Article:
The simplicity with which Desaparecidos guitarist Denver Dalley explains why they haven’t made an album for 13 years almost makes you feel silly for asking - or it would if his Nebraskan lilt wasn’t such a calming joy to behold…
“We did a ‘comeback’ show back in 2010 though and from there people’s schedules just managed to align,” he continues, amiably. “And you know what, it really feels like we’ve picked up where we left off. We’re old friends who really did grow up together so it’s maybe simpler for us to get back into the swing of things than it might be for some other bands.”
Those childhood friends, who most famously include Bright Eyes’ Conor Oberst in their number have been much-missed in the interim. 2002’s ‘Read Music/Speak Spanish’ resonated across indie, punk rock and emo scenes and became, for want of a better phrase, a touchstone record for Oberst obsessives who enjoyed seeing him in full howl-at-the-moon mode. From there, as Dalley will tell you, things got pretty hectic.
“We were getting all these tour offers and MTV even sent a crew round to do a ‘You Hear It First’ thing about us, which was mad. But we didn’t feel right about it which is why I had no qualms with knocking it on the head.” It was an against-the-tide swim which made total sense for a band whose MO is to constantly push against received knowledge with no small amount of political savvy.
“If you look at it, America was founded by people who did anything and everything they could to progress and get the best possible thing for
themselves,” offers Dalley. “They cheated the natives out of the land to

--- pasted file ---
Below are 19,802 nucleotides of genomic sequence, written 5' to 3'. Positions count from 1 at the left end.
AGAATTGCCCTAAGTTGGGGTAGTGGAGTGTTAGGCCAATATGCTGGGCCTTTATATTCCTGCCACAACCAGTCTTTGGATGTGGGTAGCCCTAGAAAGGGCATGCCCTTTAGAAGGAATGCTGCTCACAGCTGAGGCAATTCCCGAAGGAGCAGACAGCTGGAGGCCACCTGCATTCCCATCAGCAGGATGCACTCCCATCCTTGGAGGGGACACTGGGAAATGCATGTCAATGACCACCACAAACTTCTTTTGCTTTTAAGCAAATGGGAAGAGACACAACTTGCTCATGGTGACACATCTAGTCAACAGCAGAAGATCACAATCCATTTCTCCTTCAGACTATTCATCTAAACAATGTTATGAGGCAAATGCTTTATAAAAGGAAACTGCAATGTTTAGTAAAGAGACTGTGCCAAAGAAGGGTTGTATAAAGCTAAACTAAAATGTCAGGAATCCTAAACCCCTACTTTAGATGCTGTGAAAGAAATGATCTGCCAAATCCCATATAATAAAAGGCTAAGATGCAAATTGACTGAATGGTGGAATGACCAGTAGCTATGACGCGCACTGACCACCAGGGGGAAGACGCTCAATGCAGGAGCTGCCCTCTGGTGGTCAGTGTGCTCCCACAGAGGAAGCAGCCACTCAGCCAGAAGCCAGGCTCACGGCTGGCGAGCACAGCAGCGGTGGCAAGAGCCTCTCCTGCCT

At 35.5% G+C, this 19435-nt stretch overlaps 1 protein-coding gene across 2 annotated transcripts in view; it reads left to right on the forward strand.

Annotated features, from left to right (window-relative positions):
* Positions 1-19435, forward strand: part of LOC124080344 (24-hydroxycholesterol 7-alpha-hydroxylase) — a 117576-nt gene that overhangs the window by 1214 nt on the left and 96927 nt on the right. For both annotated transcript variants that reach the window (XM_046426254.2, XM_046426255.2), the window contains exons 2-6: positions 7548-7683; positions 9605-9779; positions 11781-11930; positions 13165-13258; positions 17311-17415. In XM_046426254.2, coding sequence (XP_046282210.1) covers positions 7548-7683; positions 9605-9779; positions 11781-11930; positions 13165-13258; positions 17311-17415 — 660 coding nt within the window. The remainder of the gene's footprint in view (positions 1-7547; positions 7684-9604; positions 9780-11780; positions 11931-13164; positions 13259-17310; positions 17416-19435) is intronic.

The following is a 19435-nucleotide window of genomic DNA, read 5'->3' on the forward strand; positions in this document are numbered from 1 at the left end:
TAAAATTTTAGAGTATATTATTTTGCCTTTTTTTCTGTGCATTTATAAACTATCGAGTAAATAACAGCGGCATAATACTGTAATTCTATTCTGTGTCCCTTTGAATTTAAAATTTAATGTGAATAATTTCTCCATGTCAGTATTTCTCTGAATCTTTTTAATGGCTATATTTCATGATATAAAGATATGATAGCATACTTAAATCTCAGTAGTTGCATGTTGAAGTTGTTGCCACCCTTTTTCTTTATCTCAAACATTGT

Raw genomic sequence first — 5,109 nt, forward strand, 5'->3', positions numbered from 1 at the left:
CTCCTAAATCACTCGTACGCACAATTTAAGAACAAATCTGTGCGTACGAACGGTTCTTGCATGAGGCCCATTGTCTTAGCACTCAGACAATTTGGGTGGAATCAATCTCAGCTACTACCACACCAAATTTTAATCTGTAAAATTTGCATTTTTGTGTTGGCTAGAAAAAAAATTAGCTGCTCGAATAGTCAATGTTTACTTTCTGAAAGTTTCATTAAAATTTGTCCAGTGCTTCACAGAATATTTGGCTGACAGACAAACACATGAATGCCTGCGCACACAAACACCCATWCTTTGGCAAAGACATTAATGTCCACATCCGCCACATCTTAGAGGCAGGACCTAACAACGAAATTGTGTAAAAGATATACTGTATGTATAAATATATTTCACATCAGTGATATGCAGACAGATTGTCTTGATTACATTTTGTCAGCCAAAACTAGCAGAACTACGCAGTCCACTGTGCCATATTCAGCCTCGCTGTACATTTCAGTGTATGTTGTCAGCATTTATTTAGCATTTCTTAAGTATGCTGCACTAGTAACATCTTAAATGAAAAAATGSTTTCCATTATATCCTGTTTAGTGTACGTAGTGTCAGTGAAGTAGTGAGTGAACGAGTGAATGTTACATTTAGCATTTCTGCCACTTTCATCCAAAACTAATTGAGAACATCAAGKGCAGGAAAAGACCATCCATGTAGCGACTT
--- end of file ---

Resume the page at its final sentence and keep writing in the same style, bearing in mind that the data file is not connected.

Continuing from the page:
get what they could. That’s still a very American business model - Andy
Warhol talked about 15 minutes of fame but these days it feels like 15
seconds of fame with everyone just wanting to go viral with no concern
for how or why. That’s not what we are about as a band.”
What Desaparacidos are and have always been about though is casting an unflinching eye on the things that ail modern society, a trend that persists on their ironically titled but viscerally acerbic new full length ‘Payola’. “We come from a country where we have the freedom to criticise the things around us which are perhaps not as we feel they should be,” grins Dalley. “Lots of the things we were talking about when we did the first album are still absolutely relevant now. In fact, I would say it feels as though a lot of that stuff is almost more relevant now than it has ever been. It’s almost a fluke that we’re still relevant, I suppose.”
What is not a fluke, of course, is the quality of songwriting the band have undertaken across a near decade and a half span - a fact made all the more remarkable by chief contributor Oberst’s infamous productivity. “We all love Conor,” nods Dalley, “And obviously I really love our side of the music he makes. He is someone who has literally since the age of 13 made his living from making music and I respect that enormously.”
Given Oberst’s star power, though, is Dalley concerned that, even with a new album out, Desaparecidos will always languish in their most famous member’s shadow? “We all know that this will probably never be a ‘full time’ band in truest sense,” he finishes. “But I think we all just love making these songs and playing them when we get the chance. I suppose it’s a bit untraditional but just about everything about this band defies the rules anyway, and we wouldn’t want it any other way.”
Desaparecidos's new album 'Payola' is out now.
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